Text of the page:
|Producer of the Month: Deep Meadow Farm|
By Jon Megas-Russell
Have you ever really pondered the work, effort, and time it takes to bring you all that kale you have in smoothies and salads? Or the zucchini you sauté with sweet onions and fresh herbs for dinner? They are such delightful products of such hard work. Agriculture dates back thousands and thousands of years, and it’s always been a difficult job. Tilling fields, planting seeds, weeding, cultivating, and harvesting the precious crops are labor intensive activities, without which we at the Brattleboro Food Co-op wouldn’t be able to stock all the delicious and beautiful produce we provide in the store. For this hard work we are thankful to our farmers, and as we crunch into that delightful cucumber or juicy tomato, we hope we can all remember to be grateful for their labors!
On a sweltering hot Monday morning in July I visited with John and Kyle Cohen of Deep Meadow Farm. John owns the 70 acre farm and its 40 acres of deep river bottom soil, which sits on the banks of the Connecticut River and in the shadows on Mt. Ascutney. He has been practicing organic gardening since 1986, first in New Hampshire, and now Vermont. Originally from the West Village in Manhattan and Westchester, NY, he came to New England after high school to pursue an undergraduate degree and masters in psychology. He began farming in the mid
Over time John has enlarged his scope and his acreage. Initially, and for many years, he farmed 10 acres in Westminster, VT. In 2011 he purchased his current 70 acres with the help of the VT Land Trust. John uses the land for a diverse array of crops including beets, kale, chard, green beans, cabbage, broccoli, tomatoes, zucchini, pumpkins, and more. John and his crew grow three full acres of potatoes, and almost 25% of their total crop growth is winter squash. And as if that wasn’t enough, they also raise 200 laying hens, approximately 50 chickens, and 40 turkeys.
Deep Meadows’ products are sold in multiple ways: from their farm stand, through their 70+ CSA participants, and at markets around the region. In fact, they attend multiple markets every week: in Woodstock, Ludlow, and Londonderry, as well as the Brattleboro Winter Farmer’s market (which, incidentally, John helped get off the ground many years ago).
John employs over 10 people during the spring, summer and fall seasons. He prides himself on creating local jobs and paying fair wages. His son Kyle handles much of the field management – he loves his work, putting in many long, hot days to ensure that the fields are producing the best possible organic vegetables. Another key member of his team is Stacy, who handles the pack house and much of the seed management. John deeply appreciates the work of his team at the farm, and is always seeking more long term staff that can help manage the many tasks he deals with each day. He told me he has a hand in almost every aspect of the farm, from ordering seeds and planning his crops, to managing his team, making
While it’s clear that farming is not getting any easier, I could see how the process is changing and streamlining with the help of various technologies during my visit. Every season John says they get a bit more efficient at the farm. When I asked him how and why he is able to do this he looked at me with a big smile and stated, “You want to know what makes me excited? The ingenuity of good equipment.” From there he started sharing all of the tools and trator parts that have helped his whole team go from spending long days to mere hours on jobs like planting, weeding, and cultivating. One of the best examples of this amazing farm technology is “The Dibbler” (created, built and sold by Two Cats Farm in Rutland): this tool is hooked to the back of a tractor, where it both pokes holes in plastic and sets the rows up for planting. John also shared that the farm is using digital technology to further optimize their farming: they use a program called Crop Planner, which helps them strategize their labor, record activities, and work towards a robust food traceability system.They’re able to track their crops from seed to greenhouse to field, and all the way to the store. By implementing this programming, Deep Meadows’ organic certification with VOF (Vermont Organic Farmers) has become easier to obtain, and the farm is now approaching GAP (Good Agricultural Practices) certification. GAP entails voluntary audits that verify fruits and vegetables are produced, packed, handled, and stored as safely as possible to minimize risks of microbial food safety hazards. Both of these official stamps of approval make John quite proud. They allow him to be prepared for any future changes in the industry, and to continue to make his farm a premier producer in Vermont.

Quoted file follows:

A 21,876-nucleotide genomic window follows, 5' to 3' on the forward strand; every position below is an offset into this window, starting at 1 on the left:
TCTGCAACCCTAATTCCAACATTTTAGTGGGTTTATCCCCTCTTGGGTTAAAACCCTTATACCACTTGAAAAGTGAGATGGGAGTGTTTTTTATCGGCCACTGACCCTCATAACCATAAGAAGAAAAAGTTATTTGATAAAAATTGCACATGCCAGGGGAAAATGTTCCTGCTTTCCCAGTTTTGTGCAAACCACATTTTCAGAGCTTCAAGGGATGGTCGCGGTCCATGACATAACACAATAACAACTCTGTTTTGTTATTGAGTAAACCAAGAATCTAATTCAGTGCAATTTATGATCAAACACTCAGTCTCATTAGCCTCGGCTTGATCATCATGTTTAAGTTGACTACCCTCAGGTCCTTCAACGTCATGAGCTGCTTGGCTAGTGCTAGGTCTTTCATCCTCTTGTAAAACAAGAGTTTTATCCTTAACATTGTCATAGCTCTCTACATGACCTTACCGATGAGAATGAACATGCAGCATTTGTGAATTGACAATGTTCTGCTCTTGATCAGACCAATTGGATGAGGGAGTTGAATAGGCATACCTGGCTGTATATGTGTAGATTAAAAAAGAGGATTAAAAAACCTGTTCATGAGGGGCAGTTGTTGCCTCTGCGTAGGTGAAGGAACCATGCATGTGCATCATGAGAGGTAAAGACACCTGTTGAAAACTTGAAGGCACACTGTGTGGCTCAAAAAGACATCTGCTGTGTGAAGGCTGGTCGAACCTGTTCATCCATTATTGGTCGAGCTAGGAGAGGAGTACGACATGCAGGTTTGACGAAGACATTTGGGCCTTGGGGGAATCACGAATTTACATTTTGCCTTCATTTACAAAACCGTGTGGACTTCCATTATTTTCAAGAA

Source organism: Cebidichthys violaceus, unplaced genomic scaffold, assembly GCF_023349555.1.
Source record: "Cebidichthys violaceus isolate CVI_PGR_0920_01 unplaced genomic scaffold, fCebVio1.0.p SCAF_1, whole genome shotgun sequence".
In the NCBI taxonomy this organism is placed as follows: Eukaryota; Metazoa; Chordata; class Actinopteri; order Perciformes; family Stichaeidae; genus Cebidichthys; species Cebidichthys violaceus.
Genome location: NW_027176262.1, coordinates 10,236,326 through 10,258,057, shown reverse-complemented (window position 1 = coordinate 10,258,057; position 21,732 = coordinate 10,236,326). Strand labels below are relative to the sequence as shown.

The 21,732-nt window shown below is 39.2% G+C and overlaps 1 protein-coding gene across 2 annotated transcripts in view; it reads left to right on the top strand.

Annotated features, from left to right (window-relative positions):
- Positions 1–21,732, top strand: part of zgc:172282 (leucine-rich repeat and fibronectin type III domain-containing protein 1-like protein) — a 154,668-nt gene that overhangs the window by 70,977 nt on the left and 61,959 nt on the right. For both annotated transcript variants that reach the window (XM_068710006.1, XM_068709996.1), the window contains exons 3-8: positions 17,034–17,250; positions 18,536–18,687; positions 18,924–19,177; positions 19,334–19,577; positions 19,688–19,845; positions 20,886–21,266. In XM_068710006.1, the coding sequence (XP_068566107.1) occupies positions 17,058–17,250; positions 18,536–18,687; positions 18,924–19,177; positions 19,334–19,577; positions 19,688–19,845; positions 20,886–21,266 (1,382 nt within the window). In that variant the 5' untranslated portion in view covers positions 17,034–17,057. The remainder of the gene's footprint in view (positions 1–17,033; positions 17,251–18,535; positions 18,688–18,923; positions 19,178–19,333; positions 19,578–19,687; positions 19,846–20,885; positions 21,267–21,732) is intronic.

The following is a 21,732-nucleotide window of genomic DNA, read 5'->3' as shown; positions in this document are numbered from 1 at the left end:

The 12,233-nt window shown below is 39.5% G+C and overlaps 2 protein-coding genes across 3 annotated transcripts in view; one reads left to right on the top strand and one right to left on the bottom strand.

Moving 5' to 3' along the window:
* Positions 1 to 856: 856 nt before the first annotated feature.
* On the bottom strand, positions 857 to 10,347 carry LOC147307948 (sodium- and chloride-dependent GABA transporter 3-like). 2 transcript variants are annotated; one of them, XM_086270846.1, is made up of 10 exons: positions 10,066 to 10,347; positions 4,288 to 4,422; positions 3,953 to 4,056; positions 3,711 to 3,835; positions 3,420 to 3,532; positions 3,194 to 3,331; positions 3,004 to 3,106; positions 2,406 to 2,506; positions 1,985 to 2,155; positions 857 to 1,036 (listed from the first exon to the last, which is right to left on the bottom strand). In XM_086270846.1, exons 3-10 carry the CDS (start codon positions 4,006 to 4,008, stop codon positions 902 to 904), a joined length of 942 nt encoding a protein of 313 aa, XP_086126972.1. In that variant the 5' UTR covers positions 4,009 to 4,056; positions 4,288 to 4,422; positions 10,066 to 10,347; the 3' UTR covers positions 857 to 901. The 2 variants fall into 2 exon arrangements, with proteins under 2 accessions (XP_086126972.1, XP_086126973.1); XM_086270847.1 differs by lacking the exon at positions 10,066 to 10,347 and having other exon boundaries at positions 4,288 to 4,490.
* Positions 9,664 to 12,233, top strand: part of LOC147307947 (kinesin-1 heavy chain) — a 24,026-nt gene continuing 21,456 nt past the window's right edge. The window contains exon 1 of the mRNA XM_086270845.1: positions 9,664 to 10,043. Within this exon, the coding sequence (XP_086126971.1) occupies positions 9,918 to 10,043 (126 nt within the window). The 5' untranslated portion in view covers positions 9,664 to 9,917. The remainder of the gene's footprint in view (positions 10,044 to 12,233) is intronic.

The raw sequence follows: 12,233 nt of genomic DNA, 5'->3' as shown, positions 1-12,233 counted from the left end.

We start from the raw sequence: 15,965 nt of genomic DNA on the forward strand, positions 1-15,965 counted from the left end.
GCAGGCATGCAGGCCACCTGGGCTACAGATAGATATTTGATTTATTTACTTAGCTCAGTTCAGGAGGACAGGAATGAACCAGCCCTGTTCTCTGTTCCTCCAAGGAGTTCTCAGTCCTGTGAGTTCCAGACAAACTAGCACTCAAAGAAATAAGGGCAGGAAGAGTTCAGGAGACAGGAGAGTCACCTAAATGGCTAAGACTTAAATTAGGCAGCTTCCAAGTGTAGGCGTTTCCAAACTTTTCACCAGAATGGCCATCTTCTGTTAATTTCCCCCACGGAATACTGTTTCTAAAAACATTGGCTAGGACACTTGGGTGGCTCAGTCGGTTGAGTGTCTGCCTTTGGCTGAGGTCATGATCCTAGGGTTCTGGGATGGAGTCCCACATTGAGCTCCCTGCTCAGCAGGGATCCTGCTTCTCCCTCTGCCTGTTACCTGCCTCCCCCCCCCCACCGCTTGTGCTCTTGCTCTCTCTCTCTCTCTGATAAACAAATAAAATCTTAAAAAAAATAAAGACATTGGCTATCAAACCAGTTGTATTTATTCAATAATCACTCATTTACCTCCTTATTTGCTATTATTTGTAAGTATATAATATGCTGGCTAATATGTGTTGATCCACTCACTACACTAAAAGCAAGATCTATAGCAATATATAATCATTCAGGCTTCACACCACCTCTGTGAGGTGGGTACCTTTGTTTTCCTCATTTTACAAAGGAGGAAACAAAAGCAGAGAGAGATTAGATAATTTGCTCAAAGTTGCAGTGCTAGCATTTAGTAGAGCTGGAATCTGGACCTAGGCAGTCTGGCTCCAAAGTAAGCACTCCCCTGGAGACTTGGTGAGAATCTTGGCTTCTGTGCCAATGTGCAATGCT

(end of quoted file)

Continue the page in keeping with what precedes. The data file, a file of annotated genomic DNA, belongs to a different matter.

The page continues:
Looking ahead John is excited about the future of his farm, specifically his “gift of feeding people good food.” He also loves to collaborate with other farms such as Harlow Farm, and credits Paul Harlow for much help and friendship over the years. He is determined to continue to grow his business - he always harvests more produce than he sells each year. He predicts this growth will likely come largely from wholesale business, for instance selling to food cooperatives such as our Brattleboro Food Co-op, or to Deep Root Organics, which aggregates and sells his produce
When I asked why he has always grown organic vegetables, John said that “it just makes sense,” and that he wants to be steward for the land and grow great food for people with minimal environmental impact. We are proud to support a local producer with such integrity and devotion to growing food that’s good for people and good for the environment.
Look for the veggies grown by John, Kyle, Stacy and the whole Deep Meadow crew in the Produce department here at your Brattleboro Food Co-op!
Come visit the team from Deep Meadow Farm on Tuesday, September 20th from 1-3 pm at the Co-op!